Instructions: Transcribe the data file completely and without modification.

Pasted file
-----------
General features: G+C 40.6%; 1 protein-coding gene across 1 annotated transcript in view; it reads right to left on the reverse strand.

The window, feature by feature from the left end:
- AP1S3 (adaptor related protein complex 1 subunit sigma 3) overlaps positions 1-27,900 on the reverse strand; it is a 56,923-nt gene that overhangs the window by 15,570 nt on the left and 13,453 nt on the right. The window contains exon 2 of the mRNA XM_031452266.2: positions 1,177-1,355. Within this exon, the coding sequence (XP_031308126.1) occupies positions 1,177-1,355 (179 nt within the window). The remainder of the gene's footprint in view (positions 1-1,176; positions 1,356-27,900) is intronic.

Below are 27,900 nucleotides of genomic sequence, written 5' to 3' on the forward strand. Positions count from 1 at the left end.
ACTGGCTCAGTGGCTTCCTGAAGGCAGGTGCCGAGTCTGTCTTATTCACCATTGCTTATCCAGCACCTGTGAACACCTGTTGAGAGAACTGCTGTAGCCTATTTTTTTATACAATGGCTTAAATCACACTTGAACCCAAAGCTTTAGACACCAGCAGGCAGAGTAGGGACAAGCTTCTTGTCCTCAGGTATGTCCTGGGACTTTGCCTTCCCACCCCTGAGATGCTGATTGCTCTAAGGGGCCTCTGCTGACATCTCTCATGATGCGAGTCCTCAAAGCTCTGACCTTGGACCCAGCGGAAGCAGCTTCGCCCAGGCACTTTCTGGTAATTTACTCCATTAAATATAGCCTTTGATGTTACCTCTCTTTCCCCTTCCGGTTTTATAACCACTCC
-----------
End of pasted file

General features: G+C 40.6%; 1 protein-coding gene across 1 annotated transcript in view; it reads right to left on the reverse strand.

The window, feature by feature from the left end:
- AP1S3 (adaptor related protein complex 1 subunit sigma 3) overlaps positions 1-27,900 on the reverse strand; it is a 56,923-nt gene that overhangs the window by 15,570 nt on the left and 13,453 nt on the right. The window contains exon 2 of the mRNA XM_031452266.2: positions 1,177-1,355. Within this exon, the coding sequence (XP_031308126.1) occupies positions 1,177-1,355 (179 nt within the window). The remainder of the gene's footprint in view (positions 1-1,176; positions 1,356-27,900) is intronic.

Below are 27,900 nucleotides of genomic sequence, written 5' to 3' on the forward strand. Positions count from 1 at the left end.
ACTGGCTCAGTGGCTTCCTGAAGGCAGGTGCCGAGTCTGTCTTATTCACCATTGCTTATCCAGCACCTGTGAACACCTGTTGAGAGAACTGCTGTAGCCTATTTTTTTATACAATGGCTTAAATCACACTTGAACCCAAAGCTTTAGACACCAGCAGGCAGAGTAGGGACAAGCTTCTTGTCCTCAGGTATGTCCTGGGACTTTGCCTTCCCACCCCTGAGATGCTGATTGCTCTAAGGGGCCTCTGCTGACATCTCTCATGATGCGAGTCCTCAAAGCTCTGACCTTGGACCCAGCGGAAGCAGCTTCGCCCAGGCACTTTCTGGTAATTTACTCCATTAAATATAGCCTTTGATGTTACCTCTCTTTCCCCTTCCGGTTTTATAACCACTCC